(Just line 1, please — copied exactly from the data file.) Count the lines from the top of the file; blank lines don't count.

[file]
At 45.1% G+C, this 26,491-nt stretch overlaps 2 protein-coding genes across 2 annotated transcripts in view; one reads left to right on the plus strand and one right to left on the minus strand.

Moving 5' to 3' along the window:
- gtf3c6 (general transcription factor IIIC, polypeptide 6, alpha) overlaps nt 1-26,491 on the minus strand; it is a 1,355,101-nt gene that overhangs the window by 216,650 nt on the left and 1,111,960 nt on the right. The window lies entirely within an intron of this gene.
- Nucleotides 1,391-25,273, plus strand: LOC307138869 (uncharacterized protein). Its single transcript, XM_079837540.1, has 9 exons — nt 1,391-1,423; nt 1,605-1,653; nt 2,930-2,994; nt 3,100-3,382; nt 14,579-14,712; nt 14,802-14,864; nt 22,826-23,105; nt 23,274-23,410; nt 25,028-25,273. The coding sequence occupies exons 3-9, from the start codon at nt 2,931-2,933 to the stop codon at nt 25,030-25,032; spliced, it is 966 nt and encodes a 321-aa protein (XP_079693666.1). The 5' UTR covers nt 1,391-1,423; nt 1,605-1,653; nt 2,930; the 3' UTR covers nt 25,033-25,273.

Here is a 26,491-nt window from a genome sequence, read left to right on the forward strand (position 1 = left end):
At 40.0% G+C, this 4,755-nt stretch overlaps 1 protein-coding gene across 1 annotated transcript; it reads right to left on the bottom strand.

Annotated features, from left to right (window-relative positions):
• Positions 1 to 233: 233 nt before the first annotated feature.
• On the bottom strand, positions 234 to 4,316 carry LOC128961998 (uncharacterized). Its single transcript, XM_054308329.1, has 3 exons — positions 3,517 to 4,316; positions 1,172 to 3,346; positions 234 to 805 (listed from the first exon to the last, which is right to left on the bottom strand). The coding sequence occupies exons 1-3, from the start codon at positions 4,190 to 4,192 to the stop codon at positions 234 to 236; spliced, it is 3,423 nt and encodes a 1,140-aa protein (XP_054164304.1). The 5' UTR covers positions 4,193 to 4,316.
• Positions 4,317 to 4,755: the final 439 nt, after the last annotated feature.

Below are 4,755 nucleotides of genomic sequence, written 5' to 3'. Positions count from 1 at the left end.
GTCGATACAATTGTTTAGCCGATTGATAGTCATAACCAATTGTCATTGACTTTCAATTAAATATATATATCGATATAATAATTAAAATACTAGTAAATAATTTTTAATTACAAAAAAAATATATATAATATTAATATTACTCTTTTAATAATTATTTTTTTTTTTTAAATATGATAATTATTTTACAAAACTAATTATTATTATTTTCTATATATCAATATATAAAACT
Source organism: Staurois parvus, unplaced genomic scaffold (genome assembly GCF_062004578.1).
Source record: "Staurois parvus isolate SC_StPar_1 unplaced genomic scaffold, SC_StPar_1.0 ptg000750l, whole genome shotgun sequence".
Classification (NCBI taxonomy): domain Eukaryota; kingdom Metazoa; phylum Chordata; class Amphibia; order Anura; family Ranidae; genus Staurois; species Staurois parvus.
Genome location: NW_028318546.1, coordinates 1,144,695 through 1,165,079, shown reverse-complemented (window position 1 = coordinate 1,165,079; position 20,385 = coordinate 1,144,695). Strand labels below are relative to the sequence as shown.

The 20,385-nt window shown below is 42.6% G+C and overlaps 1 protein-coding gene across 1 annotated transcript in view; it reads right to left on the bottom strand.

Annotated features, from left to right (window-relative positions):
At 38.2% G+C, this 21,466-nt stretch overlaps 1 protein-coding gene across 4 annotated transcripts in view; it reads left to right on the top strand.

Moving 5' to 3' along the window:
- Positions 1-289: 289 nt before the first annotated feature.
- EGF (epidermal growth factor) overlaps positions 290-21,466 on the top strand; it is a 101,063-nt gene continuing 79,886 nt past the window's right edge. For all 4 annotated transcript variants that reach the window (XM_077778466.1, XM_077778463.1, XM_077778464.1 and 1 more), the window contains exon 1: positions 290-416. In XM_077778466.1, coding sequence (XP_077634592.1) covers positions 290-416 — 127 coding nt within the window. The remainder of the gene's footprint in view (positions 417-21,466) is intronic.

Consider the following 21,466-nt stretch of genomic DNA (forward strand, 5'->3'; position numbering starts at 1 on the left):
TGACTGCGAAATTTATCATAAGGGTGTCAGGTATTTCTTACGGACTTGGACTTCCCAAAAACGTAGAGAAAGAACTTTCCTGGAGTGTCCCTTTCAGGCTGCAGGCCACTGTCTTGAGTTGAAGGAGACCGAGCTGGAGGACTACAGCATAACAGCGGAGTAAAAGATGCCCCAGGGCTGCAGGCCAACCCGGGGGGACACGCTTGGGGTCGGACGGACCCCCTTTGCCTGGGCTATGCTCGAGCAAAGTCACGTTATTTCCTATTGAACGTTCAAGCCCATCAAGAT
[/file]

At 45.1% G+C, this 26,491-nt stretch overlaps 2 protein-coding genes across 2 annotated transcripts in view; one reads left to right on the plus strand and one right to left on the minus strand.